McDonald’s Coffee Customers Most Loyal

In a study comparing McDonald’s, Starbucks and Dunkin’ Donuts customers, McDonald’s coffee customers are the least likely to stray.

McDonald’s coffee customers are the most loyal compared to those who frequent Starbucks Corp. and Dunkin’ Donuts, a study by market research firm CustomersDNA LLC found.

The currently unpublished study involved 15,000 fast-food customers who answered questions regarding their coffee and breakfast-buying habits, the Chicago Tribune reported.

The study found 29% of McDonald’s customers go to a Starbucks or Dunkin’ Donuts for coffee or breakfast in a given month, while 53% of customers who named Starbucks or Dunkin’ Donuts as their primary source of coffee admitted to also visiting competing outlets over the course of a month.

Coffee sales at Starbucks, which gains most of its revenue from beverages, is still greater than that of McDonald’s, which claims 6% of its U.S. revenue from coffee drinks. But McDonald’s lower prices might be helping it sustain more loyalty, noted Dave Jenkins, co-founder of CustomersDNA, and former president of the food-service division at market researcher NPD Group Inc.  For example, in Chicago McDonald’s charges $1 for any size of brewed coffee, while the smallest size at Dunkin’ costs 75 cents more, and 50 cents more at Starbucks, the Chicago Tribune noted.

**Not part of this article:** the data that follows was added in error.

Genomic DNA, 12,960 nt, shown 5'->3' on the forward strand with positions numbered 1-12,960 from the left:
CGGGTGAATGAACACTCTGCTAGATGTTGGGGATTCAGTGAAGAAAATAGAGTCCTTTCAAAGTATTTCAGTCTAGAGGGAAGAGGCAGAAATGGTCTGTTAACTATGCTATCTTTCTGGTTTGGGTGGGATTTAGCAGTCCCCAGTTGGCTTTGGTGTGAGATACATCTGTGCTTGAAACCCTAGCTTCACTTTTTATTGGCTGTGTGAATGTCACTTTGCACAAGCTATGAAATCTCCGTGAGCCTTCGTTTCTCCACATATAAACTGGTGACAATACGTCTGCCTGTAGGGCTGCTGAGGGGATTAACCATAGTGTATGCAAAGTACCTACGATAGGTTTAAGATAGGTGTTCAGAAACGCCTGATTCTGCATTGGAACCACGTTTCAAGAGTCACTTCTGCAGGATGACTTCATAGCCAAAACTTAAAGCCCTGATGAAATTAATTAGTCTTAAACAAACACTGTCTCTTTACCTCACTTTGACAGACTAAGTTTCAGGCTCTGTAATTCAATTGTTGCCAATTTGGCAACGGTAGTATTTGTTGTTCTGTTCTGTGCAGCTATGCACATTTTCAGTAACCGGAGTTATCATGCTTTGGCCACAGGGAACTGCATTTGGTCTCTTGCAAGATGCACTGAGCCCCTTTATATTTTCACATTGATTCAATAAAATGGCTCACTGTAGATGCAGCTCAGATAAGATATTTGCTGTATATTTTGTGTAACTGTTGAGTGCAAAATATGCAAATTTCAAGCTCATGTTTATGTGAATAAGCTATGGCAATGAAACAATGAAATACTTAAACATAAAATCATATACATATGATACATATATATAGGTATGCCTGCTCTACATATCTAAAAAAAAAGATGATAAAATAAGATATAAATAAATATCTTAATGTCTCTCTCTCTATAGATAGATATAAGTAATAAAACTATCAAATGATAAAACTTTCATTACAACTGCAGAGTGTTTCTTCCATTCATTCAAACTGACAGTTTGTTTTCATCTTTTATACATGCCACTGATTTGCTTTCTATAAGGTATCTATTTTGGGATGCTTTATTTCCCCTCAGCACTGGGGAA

“We realize that some customers like to experiment with other coffee,” said John Costello, chief marketing and innovation officer for Dunkin’ Brands Inc. The company drives customer loyalty with a rewards program and new, limited-time offers on baked goods and beverages.

“We found that there’s a fair amount of visits driven by customers that go to more than one chain and these are the heaviest users in the marketplace, going at least three to four times per week,” Jenkins told the Chicago Tribune. “Getting that customer to come one more time to their restaurant and one less time to their competitor’s is how the battle will be won or lost.”

The study was CustomersDNA’s first study, and it was not commissioned or paid for by any of the companies involved.

 

 

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